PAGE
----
Listening to music can also contribute to relaxation by soothing the autonomic nervous system. The autonomic nervous system is part of your body’s natural system for controlling automatic or unconscious processes, including those within the heart, lungs, and digestive system. Music improves sleep through calming parts of the autonomic nervous system, leading to slower breathing, lower heart rate, and reduced blood pressure.

Many people with poor sleep associate their bedrooms with frustration and sleepless nights. Music can counteract this, distracting from troubling or anxious thoughts and encouraging the physical and mental relaxation needed to fall asleep.

Night-time noise, whether it’s from roads, airplanes, or noisy neighbors, can decrease sleep efficiency and is linked to several adverse health consequences including cardiovascular disease. Music can help to drown out these environmental noises and increase sleep efficiency.

What causes sleep disorders?

There are different causes for different sleep disorders, including:

  • Other conditions, such as heart disease, lung disease, nerve disorders, and pain
  • Mental illnesses, including depression and anxiety
  • Medicines
  • Genetics
  • Sometimes the cause is unknown.

There are also some factors that can contribute to sleep problems, including:

  • Caffeine and alcohol
  • An irregular schedule, such as working the night shift
  • Aging. As people age, they often get less sleep or spend less time in the deep, restful stage of sleep. They are also more easily awakened.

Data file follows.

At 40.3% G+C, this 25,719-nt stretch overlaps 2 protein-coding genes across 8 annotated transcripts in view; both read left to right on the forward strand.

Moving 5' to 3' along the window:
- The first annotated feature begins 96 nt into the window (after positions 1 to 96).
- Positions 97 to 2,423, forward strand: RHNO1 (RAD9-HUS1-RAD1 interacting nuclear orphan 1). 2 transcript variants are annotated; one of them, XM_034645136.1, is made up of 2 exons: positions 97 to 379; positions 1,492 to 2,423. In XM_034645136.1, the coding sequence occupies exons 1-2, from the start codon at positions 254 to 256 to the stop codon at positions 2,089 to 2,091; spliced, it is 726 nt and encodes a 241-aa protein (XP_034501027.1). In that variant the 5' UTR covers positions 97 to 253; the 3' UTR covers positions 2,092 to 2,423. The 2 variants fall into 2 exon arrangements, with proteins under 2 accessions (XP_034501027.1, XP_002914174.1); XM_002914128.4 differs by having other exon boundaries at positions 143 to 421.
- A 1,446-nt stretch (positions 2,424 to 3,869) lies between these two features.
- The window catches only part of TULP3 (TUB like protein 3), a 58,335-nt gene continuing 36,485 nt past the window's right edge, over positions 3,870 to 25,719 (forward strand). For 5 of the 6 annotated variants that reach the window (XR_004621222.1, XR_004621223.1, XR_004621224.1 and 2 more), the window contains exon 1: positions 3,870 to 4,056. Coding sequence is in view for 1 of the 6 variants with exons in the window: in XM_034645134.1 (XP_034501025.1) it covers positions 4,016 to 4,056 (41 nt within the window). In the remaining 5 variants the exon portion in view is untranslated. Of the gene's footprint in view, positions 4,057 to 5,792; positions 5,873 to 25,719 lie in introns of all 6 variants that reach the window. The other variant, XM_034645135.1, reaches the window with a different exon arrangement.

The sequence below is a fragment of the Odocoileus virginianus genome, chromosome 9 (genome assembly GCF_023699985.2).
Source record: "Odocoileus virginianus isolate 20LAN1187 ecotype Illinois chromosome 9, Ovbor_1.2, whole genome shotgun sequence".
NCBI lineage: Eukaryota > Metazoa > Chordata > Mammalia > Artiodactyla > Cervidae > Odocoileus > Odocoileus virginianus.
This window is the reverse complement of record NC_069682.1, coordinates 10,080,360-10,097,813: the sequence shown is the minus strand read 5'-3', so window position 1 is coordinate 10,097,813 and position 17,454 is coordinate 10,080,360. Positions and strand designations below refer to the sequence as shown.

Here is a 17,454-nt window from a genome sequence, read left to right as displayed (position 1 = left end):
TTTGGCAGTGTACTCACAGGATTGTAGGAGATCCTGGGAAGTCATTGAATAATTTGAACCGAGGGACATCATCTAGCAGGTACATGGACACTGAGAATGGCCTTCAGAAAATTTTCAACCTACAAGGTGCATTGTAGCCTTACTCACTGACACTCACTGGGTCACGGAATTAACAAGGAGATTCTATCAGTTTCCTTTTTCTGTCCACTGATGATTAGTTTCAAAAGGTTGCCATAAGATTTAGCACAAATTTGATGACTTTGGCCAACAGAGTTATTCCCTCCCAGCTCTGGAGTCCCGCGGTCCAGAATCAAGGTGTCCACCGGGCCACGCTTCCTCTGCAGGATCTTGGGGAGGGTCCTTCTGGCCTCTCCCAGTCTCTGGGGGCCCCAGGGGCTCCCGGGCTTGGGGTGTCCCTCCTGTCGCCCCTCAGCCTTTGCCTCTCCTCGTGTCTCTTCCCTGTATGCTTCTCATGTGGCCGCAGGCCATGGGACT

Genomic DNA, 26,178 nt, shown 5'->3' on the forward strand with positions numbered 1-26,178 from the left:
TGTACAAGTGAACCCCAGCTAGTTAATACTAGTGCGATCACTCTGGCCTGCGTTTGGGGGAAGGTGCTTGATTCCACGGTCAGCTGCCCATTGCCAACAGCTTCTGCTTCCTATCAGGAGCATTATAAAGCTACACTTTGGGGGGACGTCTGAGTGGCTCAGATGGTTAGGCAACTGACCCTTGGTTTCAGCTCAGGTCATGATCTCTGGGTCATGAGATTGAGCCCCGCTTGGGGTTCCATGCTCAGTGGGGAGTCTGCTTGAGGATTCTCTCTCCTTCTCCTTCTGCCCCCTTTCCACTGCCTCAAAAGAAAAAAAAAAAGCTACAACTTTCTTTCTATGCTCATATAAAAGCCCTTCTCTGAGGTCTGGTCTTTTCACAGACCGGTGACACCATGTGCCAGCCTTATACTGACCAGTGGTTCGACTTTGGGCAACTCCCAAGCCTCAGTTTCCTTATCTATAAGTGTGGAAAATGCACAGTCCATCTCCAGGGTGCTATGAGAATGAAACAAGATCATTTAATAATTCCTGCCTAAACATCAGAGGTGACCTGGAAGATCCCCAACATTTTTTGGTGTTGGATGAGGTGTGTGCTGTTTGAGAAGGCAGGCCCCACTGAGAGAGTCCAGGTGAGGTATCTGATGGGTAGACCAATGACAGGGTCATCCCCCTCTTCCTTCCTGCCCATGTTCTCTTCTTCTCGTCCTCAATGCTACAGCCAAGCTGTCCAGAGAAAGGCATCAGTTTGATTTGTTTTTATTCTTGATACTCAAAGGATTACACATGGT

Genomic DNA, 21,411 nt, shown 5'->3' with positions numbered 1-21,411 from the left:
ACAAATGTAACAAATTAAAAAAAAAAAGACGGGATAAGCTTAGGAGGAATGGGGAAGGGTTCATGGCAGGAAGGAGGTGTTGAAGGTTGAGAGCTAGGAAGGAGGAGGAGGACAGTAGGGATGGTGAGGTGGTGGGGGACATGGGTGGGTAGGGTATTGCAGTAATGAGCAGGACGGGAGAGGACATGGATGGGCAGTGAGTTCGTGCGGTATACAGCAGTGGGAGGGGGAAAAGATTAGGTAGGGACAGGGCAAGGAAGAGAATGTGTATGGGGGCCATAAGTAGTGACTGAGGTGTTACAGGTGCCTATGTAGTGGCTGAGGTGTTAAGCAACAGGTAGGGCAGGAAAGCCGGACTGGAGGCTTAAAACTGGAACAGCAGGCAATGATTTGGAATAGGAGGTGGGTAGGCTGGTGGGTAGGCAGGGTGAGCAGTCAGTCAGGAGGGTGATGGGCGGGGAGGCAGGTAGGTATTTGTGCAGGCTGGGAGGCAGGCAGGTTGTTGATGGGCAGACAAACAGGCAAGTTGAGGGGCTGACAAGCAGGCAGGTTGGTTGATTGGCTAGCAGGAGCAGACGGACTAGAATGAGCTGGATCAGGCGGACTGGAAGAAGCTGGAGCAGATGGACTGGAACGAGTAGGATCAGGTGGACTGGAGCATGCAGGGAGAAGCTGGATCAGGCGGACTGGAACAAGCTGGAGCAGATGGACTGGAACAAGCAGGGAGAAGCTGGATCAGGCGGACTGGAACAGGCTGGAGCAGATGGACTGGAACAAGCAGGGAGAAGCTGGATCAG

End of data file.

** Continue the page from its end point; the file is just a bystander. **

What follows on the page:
What are the symptoms of sleep disorders?

The symptoms of sleep disorders depend on the specific disorder. Some signs that you may have a sleep disorder include that:

  • You regularly take more than 30 minutes each night to fall asleep
  • You regularly wake up several times each night and then have trouble falling back to sleep, or you wake up too early in the morning
  • You often feel sleepy during the day, take frequent naps, or fall asleep at the wrong times during the day
  • Your bed partner says that when you sleep, you snore loudly, snort, gasp, make choking sounds, or stop breathing for short periods
  • You have creeping, tingling, or crawling feelings in your legs or arms that are relieved by moving or massaging them, especially in the evening and when trying to fall asleep
  • Your bed partner notices that your legs or arms jerk often during sleep
  • You have vivid, dreamlike experiences while falling asleep or dozing
  • You have episodes of sudden muscle weakness when you are angry or fearful, or when you laugh
  • You feel as though you cannot move when you first wake up

What are the treatments for sleep disorders?

Treatments for sleep disorders depend on which disorder you have. They may include:

  • Good sleep habits and other lifestyle changes, such as a healthy diet and exercise
  • Cognitive behavioral therapy or relaxation techniques to reduce anxiety about getting enough sleep
  • CPAP (continuous positive airway pressure) machine for sleep apnea
  • Bright light therapy (in the morning)
  • Medicines, including sleeping pills. Usually, providers recommend that you use sleeping pills for a short period of time.
  • Natural products, such as melatonin. These products may help some people but are generally for short-term use. Make sure to check with your health care provider before you take any of them.